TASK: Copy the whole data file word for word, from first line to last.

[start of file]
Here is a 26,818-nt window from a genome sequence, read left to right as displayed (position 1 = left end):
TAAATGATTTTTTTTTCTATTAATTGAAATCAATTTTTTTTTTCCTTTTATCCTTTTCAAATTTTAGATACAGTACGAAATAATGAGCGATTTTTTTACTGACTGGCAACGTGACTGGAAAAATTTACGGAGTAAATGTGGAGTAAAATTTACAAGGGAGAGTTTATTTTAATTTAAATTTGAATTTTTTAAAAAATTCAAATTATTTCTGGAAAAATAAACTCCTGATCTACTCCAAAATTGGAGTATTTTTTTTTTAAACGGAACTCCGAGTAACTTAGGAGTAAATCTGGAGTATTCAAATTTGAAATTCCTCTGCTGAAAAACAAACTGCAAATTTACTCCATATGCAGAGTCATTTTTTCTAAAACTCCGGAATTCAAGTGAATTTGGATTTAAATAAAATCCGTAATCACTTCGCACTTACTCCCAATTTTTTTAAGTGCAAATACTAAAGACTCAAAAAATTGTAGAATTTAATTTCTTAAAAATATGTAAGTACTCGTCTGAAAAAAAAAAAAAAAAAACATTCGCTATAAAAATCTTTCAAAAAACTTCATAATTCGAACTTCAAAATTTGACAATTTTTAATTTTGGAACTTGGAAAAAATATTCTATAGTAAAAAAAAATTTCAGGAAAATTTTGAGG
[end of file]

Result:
Here is a 26,818-nt window from a genome sequence, read left to right as displayed (position 1 = left end):
TAAATGATTTTTTTTTCTATTAATTGAAATCAATTTTTTTTTTCCTTTTATCCTTTTCAAATTTTAGATACAGTACGAAATAATGAGCGATTTTTTTACTGACTGGCAACGTGACTGGAAAAATTTACGGAGTAAATGTGGAGTAAAATTTACAAGGGAGAGTTTATTTTAATTTAAATTTGAATTTTTTAAAAAATTCAAATTATTTCTGGAAAAATAAACTCCTGATCTACTCCAAAATTGGAGTATTTTTTTTTTAAACGGAACTCCGAGTAACTTAGGAGTAAATCTGGAGTATTCAAATTTGAAATTCCTCTGCTGAAAAACAAACTGCAAATTTACTCCATATGCAGAGTCATTTTTTCTAAAACTCCGGAATTCAAGTGAATTTGGATTTAAATAAAATCCGTAATCACTTCGCACTTACTCCCAATTTTTTTAAGTGCAAATACTAAAGACTCAAAAAATTGTAGAATTTAATTTCTTAAAAATATGTAAGTACTCGTCTGAAAAAAAAAAAAAAAAAACATTCGCTATAAAAATCTTTCAAAAAACTTCATAATTCGAACTTCAAAATTTGACAATTTTTAATTTTGGAACTTGGAAAAAATATTCTATAGTAAAAAAAAATTTCAGGAAAATTTTGAGG